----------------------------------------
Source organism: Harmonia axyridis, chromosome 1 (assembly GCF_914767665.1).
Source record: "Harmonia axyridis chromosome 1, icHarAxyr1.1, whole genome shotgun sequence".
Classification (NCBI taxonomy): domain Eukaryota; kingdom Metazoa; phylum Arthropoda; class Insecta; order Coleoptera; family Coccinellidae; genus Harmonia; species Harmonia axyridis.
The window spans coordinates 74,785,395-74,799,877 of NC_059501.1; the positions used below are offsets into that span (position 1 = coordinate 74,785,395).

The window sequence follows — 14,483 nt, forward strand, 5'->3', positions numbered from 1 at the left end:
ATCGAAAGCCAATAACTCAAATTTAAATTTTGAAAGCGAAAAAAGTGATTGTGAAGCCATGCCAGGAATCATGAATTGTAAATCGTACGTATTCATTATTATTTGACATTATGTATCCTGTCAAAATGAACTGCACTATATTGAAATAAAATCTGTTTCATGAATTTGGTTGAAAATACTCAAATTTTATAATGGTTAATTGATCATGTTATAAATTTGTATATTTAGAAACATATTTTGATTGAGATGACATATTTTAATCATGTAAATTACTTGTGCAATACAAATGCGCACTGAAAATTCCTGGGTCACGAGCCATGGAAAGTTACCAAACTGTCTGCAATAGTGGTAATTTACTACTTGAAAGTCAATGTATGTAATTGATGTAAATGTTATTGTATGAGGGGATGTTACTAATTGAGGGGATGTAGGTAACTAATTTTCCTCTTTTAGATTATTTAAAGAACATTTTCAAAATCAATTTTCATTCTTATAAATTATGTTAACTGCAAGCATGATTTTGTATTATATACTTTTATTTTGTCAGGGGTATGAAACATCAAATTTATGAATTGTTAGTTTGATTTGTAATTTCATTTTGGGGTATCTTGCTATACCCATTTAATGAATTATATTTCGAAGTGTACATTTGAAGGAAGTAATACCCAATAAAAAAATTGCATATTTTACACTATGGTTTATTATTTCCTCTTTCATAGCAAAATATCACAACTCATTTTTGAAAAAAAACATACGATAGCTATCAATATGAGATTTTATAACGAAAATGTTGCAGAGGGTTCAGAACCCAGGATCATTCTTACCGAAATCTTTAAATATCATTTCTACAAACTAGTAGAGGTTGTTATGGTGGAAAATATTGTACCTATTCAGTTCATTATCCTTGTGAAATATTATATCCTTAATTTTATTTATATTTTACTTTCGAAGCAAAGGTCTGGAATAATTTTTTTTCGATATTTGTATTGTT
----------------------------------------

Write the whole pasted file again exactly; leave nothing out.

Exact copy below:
Source organism: Harmonia axyridis, chromosome 1 (assembly GCF_914767665.1).
Source record: "Harmonia axyridis chromosome 1, icHarAxyr1.1, whole genome shotgun sequence".
Classification (NCBI taxonomy): domain Eukaryota; kingdom Metazoa; phylum Arthropoda; class Insecta; order Coleoptera; family Coccinellidae; genus Harmonia; species Harmonia axyridis.
The window spans coordinates 74,785,395-74,799,877 of NC_059501.1; the positions used below are offsets into that span (position 1 = coordinate 74,785,395).

The window sequence follows — 14,483 nt, forward strand, 5'->3', positions numbered from 1 at the left end:
ATCGAAAGCCAATAACTCAAATTTAAATTTTGAAAGCGAAAAAAGTGATTGTGAAGCCATGCCAGGAATCATGAATTGTAAATCGTACGTATTCATTATTATTTGACATTATGTATCCTGTCAAAATGAACTGCACTATATTGAAATAAAATCTGTTTCATGAATTTGGTTGAAAATACTCAAATTTTATAATGGTTAATTGATCATGTTATAAATTTGTATATTTAGAAACATATTTTGATTGAGATGACATATTTTAATCATGTAAATTACTTGTGCAATACAAATGCGCACTGAAAATTCCTGGGTCACGAGCCATGGAAAGTTACCAAACTGTCTGCAATAGTGGTAATTTACTACTTGAAAGTCAATGTATGTAATTGATGTAAATGTTATTGTATGAGGGGATGTTACTAATTGAGGGGATGTAGGTAACTAATTTTCCTCTTTTAGATTATTTAAAGAACATTTTCAAAATCAATTTTCATTCTTATAAATTATGTTAACTGCAAGCATGATTTTGTATTATATACTTTTATTTTGTCAGGGGTATGAAACATCAAATTTATGAATTGTTAGTTTGATTTGTAATTTCATTTTGGGGTATCTTGCTATACCCATTTAATGAATTATATTTCGAAGTGTACATTTGAAGGAAGTAATACCCAATAAAAAAATTGCATATTTTACACTATGGTTTATTATTTCCTCTTTCATAGCAAAATATCACAACTCATTTTTGAAAAAAAACATACGATAGCTATCAATATGAGATTTTATAACGAAAATGTTGCAGAGGGTTCAGAACCCAGGATCATTCTTACCGAAATCTTTAAATATCATTTCTACAAACTAGTAGAGGTTGTTATGGTGGAAAATATTGTACCTATTCAGTTCATTATCCTTGTGAAATATTATATCCTTAATTTTATTTATATTTTACTTTCGAAGCAAAGGTCTGGAATAATTTTTTTTCGATATTTGTATTGTT